8 April 2020, 12:30-13:45
Prisoners, internally displaced persons and refugees are particularly vulnerable to the rapid spread of COVID-19 because they can hardly comply with measures of confinement and/or social distancing and have limited access to healthcare facilities. In Syria, Yemen and many other places affected by armed conflict, healthcare facilities have also been destroyed or degraded, and there is significant shortage of medical equipment and medical professionals.
This IHL talk – exceptionally organized online – aims at shining light on the challenges faced by humanitarian organizations in organizing the response to COVID-19. The discussion will also touch upon states' obligation of due diligence to prevent the further spread of the virus.
Make sure you have created a Zoom account, if you haven’t yet, please create an account here.
Once you have created the account, please click on this link. If you are not sent to the meeting room but requested to download the app, just download it again (and if it doesn’t open the meeting, just re-click on the link).
You will then be placed in the event's waiting room: the host will grant you access right before the start of the event at 12:30. Please note that the discussion can only accommodate 100 participants. Places will, therefore, be allocated on a ‘first come first served’ basis. For those who cannot join this online meeting, the video of the event will be posted afterwards on this page, as well as on our social media channels.
Please use the chatbox to ask your questions, the moderator will make a selection of questions at the end of the presentations. There will be no possibility to interact by webcam and microphone in order to avoid connexion issues.
The IHL Talks are a series of events, hosted by the Geneva Academy, on international humanitarian law and current humanitarian topics. Every two months, academic experts, practitioners, policymakers and journalists discuss burning humanitarian issues and their regulation under international law.
In this online IHL Talk, panelists discussed the challenges faced by humanitarian organizations in organizing the response to COVID-19, and states' obligation of due diligence to prevent the further spread of the virus.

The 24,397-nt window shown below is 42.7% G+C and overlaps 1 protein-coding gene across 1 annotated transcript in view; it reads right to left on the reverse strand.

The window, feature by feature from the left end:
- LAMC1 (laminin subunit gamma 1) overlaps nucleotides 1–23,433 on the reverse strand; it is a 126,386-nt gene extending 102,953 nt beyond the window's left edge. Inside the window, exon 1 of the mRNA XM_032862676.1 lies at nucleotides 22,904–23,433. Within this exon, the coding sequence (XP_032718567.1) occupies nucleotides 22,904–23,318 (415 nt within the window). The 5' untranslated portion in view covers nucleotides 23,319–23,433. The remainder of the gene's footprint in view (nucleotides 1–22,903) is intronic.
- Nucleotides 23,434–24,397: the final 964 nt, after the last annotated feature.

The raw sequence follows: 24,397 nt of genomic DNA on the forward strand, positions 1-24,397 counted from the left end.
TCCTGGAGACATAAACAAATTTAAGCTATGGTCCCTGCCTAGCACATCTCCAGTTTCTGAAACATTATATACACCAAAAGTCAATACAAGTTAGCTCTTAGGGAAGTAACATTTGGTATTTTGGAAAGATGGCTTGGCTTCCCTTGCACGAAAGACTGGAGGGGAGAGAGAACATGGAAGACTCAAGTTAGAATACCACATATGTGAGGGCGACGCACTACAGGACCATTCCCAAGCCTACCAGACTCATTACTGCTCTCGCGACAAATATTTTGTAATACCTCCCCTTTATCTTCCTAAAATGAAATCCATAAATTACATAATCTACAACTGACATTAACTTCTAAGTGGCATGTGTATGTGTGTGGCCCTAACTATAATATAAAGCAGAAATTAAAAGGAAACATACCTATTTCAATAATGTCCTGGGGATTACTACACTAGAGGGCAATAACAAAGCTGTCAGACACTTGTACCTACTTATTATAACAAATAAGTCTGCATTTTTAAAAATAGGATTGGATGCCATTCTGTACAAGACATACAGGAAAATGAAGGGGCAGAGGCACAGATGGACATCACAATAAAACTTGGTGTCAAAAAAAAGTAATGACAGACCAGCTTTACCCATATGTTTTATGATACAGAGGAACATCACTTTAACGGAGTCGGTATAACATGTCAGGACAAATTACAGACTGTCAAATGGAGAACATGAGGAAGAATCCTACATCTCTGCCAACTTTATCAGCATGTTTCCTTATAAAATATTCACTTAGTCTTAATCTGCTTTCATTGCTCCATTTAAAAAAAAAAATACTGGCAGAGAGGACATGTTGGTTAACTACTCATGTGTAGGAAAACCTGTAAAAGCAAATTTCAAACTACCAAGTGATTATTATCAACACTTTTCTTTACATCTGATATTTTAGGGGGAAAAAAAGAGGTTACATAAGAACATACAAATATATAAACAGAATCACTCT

Here are the links discussed during the event:
In the framework of our LLM in IHL and Human Rights, students pleaded during the entire day of 24 April 2021 for Israel and for Palestine arguing that the side they represent has respected IHL while the adverse side has violated IHL.
NASA on Unsplash
In her winning essay Digital Safe Havens: Sheltering Civilians From Military Cyber Operations, Isabelle Peart brings forward novel suggestions on how to reduce the risk of harm to civilians posed by military cyber operations.
VOA, via Wikimedia Commons
This online IHL talk aims at shining light on some of the many legal, political and protection-related challenges stemming from the situation in Afghanistan.
This online consultation aims at providing inputs to the UN Working Group on Business and Human Rights for a guidance note on the role of business in transitional justice contexts.
Francisco Proner / Farpa/ CIDH
This short course, which can be followed in Geneva or online, aims at presenting the institutions and procedures in charge of the implementation of international human rights law.
This short course, which can be followed in Geneva or online, will provide participants with an introduction to substantive human rights law. It will start with an introduction to the nature and sources of international human rights law and its place in the international legal system. The course will then provide a presentation of the main principles applicable to substantive rights (jurisdiction, obligation and limitations).
NYU Stern BH
This project aims at supporting the UN Working Group on Business and Human Rights' project for the 10th anniversary of the UN Guiding Principles on Business and Human Rights.
Via a new lecture series on disruptive military technologies, this project aims at staying abreast of the various military technology trends; promoting legal and policy debate on new military technologies; and furthering the understanding of the convergent effects of different technological trends shaping the digital battlefield of the future.